Cascara Sagrada

General Information

Common Name:

Cascara Sagrada

Latin Name:

Rhaminus purshiana

Family:

Rhamnaceae

Other Names:

  • Shittim
  • Wahoo

Indications & Historical Uses

Indications:
Constipation – Cascara Sagrada is the best herbal stimulant available. Cascara is probably the mildest of the anthraquinone stimulant laxatives, producing only minor effects on the small intestine. Because of its relatively mild action, Cascara is the least likely of the stimulant laxatives to cause undesirable side effects such as griping or dependence.

Contraindications & Precautions

Contraindictions:

Nursing mothers and pregnant women should avoid taking cascara as it is secreted in mother’s milk.

Should not be used by people suffering from Irritable Bowel Syndrome and any kind of intestinal obstruction.

Precautions:
Same as above (See Caution).

Side Effects:
None known at present. (See Caution).

Drug Interaction:
None known at present.

Dosage Information

Dosage:

50 – 100 mg of 25% hydroxy-anthracone derivatives depending on the degree of constipation. Children and the elderly should use half to a quarter of the normal dose.

Pharmacology

Active principles consist largely of cascarosides A,B,C and D with anthroquinone glycosides in minor amounts. These active substances stimulate peristalsis locally in the large intestine and also act indirectly by circulating in the blood stream and stimulating a nerve center to trigger a laxative effect. Cascara also helps restore tone to the colon and thereby overcome laxative dependence in the elderly. It is also safe and effective for detoxifying and cleansing programs, as opposed to harsher laxatives e.g. senna. Cascara can be used as an effective chelating agent to prevent the occurrence of calcium based kidney stones .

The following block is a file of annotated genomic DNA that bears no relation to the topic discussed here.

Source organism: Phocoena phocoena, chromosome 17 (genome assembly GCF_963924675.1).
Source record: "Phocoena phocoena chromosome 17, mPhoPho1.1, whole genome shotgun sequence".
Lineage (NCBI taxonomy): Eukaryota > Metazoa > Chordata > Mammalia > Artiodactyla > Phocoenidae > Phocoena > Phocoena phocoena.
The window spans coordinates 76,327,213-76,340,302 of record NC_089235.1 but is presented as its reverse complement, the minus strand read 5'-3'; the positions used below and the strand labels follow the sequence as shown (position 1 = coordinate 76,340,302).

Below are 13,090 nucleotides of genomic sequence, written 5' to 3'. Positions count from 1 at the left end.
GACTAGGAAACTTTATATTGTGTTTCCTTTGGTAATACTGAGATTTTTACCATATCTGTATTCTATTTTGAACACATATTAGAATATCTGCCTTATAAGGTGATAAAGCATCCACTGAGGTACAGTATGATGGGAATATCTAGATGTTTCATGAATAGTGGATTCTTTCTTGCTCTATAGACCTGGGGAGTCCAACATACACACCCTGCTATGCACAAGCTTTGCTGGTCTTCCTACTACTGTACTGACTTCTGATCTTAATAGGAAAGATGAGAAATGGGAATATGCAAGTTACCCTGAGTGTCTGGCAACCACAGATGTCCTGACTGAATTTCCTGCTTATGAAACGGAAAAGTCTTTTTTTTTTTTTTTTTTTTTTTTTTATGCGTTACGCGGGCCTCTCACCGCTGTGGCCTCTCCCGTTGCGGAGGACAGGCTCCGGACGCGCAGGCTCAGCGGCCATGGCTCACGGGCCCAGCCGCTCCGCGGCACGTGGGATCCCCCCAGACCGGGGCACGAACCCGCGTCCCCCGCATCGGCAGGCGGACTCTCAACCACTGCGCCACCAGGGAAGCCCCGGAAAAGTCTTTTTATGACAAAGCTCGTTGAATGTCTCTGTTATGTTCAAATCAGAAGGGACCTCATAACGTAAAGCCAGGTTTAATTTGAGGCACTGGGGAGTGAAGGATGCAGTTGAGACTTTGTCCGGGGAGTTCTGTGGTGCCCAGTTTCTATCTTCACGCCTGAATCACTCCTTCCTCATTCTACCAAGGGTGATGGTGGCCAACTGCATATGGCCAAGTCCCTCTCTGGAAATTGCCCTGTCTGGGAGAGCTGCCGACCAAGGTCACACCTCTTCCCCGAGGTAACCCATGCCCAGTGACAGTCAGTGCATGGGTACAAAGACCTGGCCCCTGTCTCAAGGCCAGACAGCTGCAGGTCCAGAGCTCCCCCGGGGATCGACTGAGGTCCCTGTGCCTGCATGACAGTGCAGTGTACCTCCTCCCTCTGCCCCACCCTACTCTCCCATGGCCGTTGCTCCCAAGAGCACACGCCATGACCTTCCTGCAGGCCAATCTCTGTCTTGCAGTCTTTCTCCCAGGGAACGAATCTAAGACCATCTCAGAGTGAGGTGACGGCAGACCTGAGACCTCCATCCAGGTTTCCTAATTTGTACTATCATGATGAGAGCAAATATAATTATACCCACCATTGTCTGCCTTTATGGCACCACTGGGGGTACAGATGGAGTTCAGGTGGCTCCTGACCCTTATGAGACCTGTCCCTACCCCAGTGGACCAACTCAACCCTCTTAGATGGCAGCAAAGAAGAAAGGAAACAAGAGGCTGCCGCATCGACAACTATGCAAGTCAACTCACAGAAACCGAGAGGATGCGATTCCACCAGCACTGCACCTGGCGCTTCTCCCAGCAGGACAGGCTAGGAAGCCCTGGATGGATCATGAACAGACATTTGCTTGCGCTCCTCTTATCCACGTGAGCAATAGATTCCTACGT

Active Ingredients:

  • Free anthroquinone and its sugar derivatives.
  • Hydroxy anthracene derivatives (HAD).

Origin

It is a small to medium-sized tree native to the American Northwest. It has thin and pointy dark green leaves that fall in autumn, small purplish -black fruits, and a reddish brown bark with gray or white lichen patches The bark is used medicinally.

Processing

The bark should be aged at least one year before being processed in order to allow the reduced glycosides (Anthrones) with their harsh laxative action to be converted to milder oxidized forms. The Aged dried bark is then pulverized. Standard amount of the active ingredient should be 20-30% hydroxyanthracene derivatives (HAD).

Scientific References

Mowrey, D (1990) – Guaranteed Potency Herbs. A compilation of writings on the subject.

Brunton, L.L.: Chapter 38 in Goodman and Gillman’s – The Pharmacological Basis of Therapeutics 8th ed. A.L. Gilman et al. Eds. Pergamon Press, New York. 1990 pp 914-932.

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